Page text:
Breitenau: The Workhouse Project
The visitors from the big cities remark on how beautiful it is. And it's true that the Benedictines had a knack for choosing the finest locations for their monastaries. And this one, too, sitting alongside the long river Fulda, amid verdant meadow, its large buildings nestled in alongside the smaller village houses, farms, and woods, makes a good impression. Slowly, Ines shakes her head. No, no. "It's not beautiful," she says. "It's claustrophobic." I understand. I'm prepared for a haunted ruin of an old prison.
So began a talk by Avery Gordon, the Anna Maria Kellen Fellow at the Academy this spring. She was reading from "Notebook #41," her contribution to the 100 Notes—100 Thoughts publishing series that will be presented at Documenta 13 in June. It is there that Gordon will present a project she has been working with the Berlin-based artist Ines Schaber: a multi-media installation -- including lectures and activities -- entitled “The Workhouse,” which focuses on questions of labor, correction, and reeducation in the district of Breitenau, in the town of Guxhagen, just twenty kilometers south of Kassel, where Documenta takes place every half decade. Gordon's work as an academic sociologist has centered on "radical thought and practice and over the last several hundred years," and she has long been writing on imprisonment, war, and other forms of dispossession, perhaps most noteworthily in her 1996 book Ghostly Matters: Haunting and the Sociological Imagination, hailed by the sociologist George Lipsitz as a "provocatively imaginative book explores the connections linking horror, history, and haunting." Gordon's "Notebook" picks up on all these themes, delving more broadly into the crevices of "subjugated knowledge" found in Breitenau.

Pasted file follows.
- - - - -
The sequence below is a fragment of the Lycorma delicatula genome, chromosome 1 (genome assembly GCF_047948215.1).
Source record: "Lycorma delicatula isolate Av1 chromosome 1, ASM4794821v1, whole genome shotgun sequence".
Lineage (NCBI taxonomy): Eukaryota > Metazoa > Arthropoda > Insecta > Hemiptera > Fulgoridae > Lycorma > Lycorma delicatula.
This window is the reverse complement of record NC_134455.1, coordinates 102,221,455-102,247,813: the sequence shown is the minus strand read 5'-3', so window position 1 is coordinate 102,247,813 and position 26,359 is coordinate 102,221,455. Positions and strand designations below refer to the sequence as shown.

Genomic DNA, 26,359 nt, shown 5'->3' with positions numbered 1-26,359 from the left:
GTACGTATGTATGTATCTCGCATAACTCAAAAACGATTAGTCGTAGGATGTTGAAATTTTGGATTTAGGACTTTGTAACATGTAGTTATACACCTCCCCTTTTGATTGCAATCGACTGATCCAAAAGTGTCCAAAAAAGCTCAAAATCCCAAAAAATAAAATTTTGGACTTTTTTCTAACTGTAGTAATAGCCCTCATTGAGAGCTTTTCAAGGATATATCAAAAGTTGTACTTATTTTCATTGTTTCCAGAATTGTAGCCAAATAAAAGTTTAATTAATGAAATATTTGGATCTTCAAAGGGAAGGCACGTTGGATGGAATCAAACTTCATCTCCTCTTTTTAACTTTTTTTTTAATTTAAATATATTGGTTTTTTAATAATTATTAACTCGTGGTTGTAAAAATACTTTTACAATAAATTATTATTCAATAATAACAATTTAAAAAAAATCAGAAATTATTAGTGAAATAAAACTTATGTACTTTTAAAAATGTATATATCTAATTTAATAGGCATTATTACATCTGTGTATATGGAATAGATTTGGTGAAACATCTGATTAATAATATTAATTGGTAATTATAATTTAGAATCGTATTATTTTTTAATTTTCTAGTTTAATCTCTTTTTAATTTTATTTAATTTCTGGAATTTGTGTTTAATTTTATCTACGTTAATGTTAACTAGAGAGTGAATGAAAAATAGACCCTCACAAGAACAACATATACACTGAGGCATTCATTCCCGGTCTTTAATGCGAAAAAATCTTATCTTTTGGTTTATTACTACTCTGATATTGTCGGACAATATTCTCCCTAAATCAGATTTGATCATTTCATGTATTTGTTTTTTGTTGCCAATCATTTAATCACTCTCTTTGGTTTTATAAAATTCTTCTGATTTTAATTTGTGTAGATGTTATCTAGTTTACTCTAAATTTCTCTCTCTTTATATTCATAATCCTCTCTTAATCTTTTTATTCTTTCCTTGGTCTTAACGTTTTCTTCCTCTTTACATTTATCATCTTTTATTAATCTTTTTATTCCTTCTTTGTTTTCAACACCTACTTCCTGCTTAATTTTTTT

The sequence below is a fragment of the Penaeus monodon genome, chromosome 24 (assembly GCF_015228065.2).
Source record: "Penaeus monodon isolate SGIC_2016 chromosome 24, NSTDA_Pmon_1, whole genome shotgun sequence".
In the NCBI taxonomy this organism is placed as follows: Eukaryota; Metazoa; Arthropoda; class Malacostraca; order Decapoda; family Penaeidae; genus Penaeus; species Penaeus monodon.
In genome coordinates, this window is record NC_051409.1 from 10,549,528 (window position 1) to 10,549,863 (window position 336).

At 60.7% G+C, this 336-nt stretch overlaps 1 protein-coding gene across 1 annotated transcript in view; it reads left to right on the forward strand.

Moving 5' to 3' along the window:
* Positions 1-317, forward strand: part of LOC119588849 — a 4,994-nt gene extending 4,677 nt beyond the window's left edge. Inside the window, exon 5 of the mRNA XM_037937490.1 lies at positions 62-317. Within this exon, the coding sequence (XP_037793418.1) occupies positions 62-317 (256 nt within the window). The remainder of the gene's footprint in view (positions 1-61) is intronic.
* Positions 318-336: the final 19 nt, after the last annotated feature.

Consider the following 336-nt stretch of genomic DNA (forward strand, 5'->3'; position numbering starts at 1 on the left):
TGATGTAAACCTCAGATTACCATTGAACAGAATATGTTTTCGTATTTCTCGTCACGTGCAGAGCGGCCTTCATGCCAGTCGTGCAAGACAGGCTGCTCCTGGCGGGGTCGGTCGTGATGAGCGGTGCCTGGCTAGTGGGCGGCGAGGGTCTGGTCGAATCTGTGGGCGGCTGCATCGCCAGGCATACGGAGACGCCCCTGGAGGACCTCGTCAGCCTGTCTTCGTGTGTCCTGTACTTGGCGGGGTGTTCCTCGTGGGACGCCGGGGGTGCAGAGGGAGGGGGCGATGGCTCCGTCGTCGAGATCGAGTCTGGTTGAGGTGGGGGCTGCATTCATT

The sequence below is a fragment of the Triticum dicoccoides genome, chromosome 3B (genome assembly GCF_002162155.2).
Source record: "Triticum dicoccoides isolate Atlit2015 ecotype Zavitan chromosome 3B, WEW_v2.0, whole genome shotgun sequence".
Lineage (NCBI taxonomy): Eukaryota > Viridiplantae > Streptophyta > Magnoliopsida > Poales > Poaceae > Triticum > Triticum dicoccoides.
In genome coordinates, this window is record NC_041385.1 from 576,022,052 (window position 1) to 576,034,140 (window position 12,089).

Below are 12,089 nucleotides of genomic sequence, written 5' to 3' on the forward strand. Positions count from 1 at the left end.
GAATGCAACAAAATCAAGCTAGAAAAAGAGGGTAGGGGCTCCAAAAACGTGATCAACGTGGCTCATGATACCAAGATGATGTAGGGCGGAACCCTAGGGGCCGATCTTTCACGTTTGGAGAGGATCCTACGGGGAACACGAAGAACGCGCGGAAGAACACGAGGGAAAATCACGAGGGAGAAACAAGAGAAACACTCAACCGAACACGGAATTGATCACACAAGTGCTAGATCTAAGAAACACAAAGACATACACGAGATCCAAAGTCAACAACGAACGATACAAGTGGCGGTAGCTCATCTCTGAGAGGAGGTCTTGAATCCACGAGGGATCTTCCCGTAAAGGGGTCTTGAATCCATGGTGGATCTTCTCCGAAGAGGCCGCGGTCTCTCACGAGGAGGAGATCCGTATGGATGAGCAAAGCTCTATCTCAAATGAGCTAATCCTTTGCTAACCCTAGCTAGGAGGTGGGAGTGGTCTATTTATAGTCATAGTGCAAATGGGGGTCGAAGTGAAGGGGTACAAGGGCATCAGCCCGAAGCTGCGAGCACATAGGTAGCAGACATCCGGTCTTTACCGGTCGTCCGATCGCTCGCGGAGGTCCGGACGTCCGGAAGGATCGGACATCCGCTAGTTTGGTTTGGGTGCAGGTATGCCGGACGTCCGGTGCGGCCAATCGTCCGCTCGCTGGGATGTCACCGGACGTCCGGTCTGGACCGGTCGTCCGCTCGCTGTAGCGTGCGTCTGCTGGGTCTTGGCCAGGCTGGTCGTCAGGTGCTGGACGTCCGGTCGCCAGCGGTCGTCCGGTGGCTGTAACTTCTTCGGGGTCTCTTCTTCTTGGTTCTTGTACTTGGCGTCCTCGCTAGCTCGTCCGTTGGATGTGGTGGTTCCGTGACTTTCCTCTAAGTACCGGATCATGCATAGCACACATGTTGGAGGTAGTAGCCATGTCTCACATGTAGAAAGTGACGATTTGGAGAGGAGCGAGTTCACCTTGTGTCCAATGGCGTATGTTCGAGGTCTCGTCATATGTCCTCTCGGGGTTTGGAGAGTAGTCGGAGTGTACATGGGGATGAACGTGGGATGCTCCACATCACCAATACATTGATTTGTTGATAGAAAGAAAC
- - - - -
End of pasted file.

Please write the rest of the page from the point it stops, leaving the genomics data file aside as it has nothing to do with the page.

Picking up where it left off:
Breitenau, Gordon retold, began as a twelfth-century Benedictine monastery. When Protestant reforms forced the monasteries to disband, in 1527, Breitenau became an estate of the local aristocracy. By 1579 the original monastic church had been converted into storage for agricultural produce and a dairy products. That's also when the first prison arrived. But it was badly damaged in the seventeenth century and then stood empty for much of the eighteenth. It was during the nineteenth century that the site began its career as a place of confinement and correction. In 1871, for example, it was employed to house 750 French prisoners of war following the Franco-Prussian War; in 1879 it opened as a workhouse and correctional facility for the rural poor -- beggars, vagabonds, and people who simply did not want to work -- and prostitutes, who actually wanted to. Breitenau remained a workhouse and prison until 1949, having been remodeled in 1911 to accommodate a modular cell-system, whereby solitary confinement could keep the "intractable" inmates at bay. These structural changes would be perfectly suited for government use during the Nazi regime, which, in 1933-34, housed hundreds of accused communists and socialists, as well as, beginning in 1938, Jews -- prior to their deportation to labor or extermination camps.